At Lake Harbor Dental, we have trained extensively to know when someone is having a medical emergency and how to do basic life support, if needed, until paramedics arrive. Actually we re-certify each year with a EMT in our office. He brings dummies and we practice scenarios in our dental chairs, waiting room, and even bathroom. We also train on life saving medications that may be indicated and update them each year.

We routinely check a patient’s blood pressure before major dental work. If it’s outside of safe boundaries, we may not do some procedures, like tooth extraction, until the patient sees a physician.

Of course, the vast majority of patients who see us never have any problems like this. It’s good to know, however, that if a medical emergency does appear, patients at Lake Harbor Dental are in good hands.

Dentists moving away from mercury amalgam fillings

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We came across a very interesting story in the Chicago Tribune about the dental industry moving away from amalgam fillings. The main concern is that mercury is a serious pollutant when it returns to the environment. Other experts, however, believe the mercury in the fillings can make some people ill.

A comparison between silver/mercury amalgam fillings and composite fillings.

At LakeHarbor Dental, we don’t use mercury fillings, mainly because of looks – we think they are unsightly compared to composites, which mimic the natural color of teeth. Also, you have to remove excess tooth to put in amalgam fillings, which weakens the tooth and puts it at greater risk of cracking and breaking. Amalgam fillings are certainly effective and safe but there are better alternatives now.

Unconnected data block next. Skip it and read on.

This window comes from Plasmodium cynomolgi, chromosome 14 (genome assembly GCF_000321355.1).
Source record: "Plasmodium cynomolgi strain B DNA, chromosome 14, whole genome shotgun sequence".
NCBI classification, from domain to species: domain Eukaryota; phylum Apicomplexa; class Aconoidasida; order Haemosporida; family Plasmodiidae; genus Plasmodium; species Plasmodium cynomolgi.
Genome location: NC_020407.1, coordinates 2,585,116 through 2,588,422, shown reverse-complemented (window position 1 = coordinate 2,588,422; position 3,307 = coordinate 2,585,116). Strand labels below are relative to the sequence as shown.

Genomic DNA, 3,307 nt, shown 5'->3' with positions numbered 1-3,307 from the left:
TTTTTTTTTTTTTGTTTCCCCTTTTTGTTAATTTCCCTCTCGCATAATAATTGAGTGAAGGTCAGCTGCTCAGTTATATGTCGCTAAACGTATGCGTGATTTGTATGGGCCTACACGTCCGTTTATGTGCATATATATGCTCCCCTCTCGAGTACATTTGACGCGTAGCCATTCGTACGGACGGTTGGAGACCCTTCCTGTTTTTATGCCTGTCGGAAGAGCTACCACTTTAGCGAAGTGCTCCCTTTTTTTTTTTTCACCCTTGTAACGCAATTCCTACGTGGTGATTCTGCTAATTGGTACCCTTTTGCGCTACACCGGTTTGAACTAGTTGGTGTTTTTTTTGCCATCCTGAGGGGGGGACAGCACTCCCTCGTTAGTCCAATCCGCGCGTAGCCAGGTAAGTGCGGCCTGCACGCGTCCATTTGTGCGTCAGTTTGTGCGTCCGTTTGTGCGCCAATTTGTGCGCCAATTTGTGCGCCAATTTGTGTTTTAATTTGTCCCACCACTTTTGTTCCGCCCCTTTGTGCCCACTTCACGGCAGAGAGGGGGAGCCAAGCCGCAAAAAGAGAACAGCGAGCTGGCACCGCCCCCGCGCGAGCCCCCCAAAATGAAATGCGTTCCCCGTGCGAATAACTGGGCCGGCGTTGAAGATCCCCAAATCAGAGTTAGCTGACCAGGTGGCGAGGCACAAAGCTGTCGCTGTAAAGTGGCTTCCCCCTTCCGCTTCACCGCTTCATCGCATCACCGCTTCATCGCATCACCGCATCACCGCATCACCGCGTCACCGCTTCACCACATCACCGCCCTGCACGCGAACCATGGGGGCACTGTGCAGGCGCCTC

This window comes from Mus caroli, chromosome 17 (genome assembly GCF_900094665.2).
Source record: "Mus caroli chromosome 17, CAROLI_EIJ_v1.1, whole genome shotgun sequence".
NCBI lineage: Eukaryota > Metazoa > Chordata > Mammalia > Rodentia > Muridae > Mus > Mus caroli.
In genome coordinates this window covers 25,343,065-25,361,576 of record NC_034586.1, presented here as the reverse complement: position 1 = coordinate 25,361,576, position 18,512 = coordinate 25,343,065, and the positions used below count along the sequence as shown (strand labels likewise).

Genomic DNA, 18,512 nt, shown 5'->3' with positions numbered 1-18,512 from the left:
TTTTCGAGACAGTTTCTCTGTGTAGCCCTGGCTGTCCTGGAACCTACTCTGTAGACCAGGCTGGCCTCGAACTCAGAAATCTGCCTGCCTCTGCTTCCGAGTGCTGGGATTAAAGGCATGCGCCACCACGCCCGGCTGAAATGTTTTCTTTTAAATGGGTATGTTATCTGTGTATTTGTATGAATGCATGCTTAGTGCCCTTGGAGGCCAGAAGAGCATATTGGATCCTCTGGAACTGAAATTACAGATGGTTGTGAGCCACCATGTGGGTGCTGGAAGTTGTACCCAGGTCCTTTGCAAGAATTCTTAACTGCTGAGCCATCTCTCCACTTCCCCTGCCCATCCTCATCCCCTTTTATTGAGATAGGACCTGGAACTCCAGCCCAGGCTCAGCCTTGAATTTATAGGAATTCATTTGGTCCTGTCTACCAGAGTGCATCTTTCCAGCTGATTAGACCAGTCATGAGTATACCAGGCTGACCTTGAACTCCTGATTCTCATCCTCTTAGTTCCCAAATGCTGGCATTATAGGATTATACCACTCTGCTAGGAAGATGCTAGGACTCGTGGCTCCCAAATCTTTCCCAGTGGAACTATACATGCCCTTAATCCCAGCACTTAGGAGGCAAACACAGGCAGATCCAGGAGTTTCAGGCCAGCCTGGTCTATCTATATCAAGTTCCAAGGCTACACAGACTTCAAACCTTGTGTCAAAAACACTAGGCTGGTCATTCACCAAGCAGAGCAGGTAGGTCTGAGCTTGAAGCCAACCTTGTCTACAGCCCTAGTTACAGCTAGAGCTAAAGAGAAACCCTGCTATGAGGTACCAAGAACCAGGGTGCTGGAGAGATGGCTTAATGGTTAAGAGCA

Acid damage a serious risk to teeth

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In our dental practice, we occasionally see people with acid damage to their teeth. Acid is extremely harmful to teeth, dissolving the enamel, and it’s worth considering how to prevent it. Dr. Eric Ballou recently completed some training on acid damage and oral health at the Egyptian Theatre as part of the Idaho Southwest Dental Society SWIDS midwinter mtg.

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Severe acid damaged to teeth caused by bulimia. Not all of the teeth could be saved.

Popular beverages are very high in acid, with energy drinks like Monster and RockStar being the worst. Sports drinks, such as Gatorade, are right after energy drinks. Next on the list is lemonade and then lastly sodas like Coca-Cola and Pepsi. Sugar soda can cause cavities easier but even diet sodas provide an acidic environment for bacteria to thrive.

People carry around their own acid – hydrochloric acid, which is very potent. Fortunately, your stomach is protected against stomach acid, but your mouth isn’t. We have seen bulimics destroy their teeth with repeated vomiting. One patient of ours would brush her teeth immediately after purging, which aggravated the problem by driving the acid into the teeth and gums.  For such extreme cases, the natural tooth is beyond repair and we must resort to crowns and artificial teeth.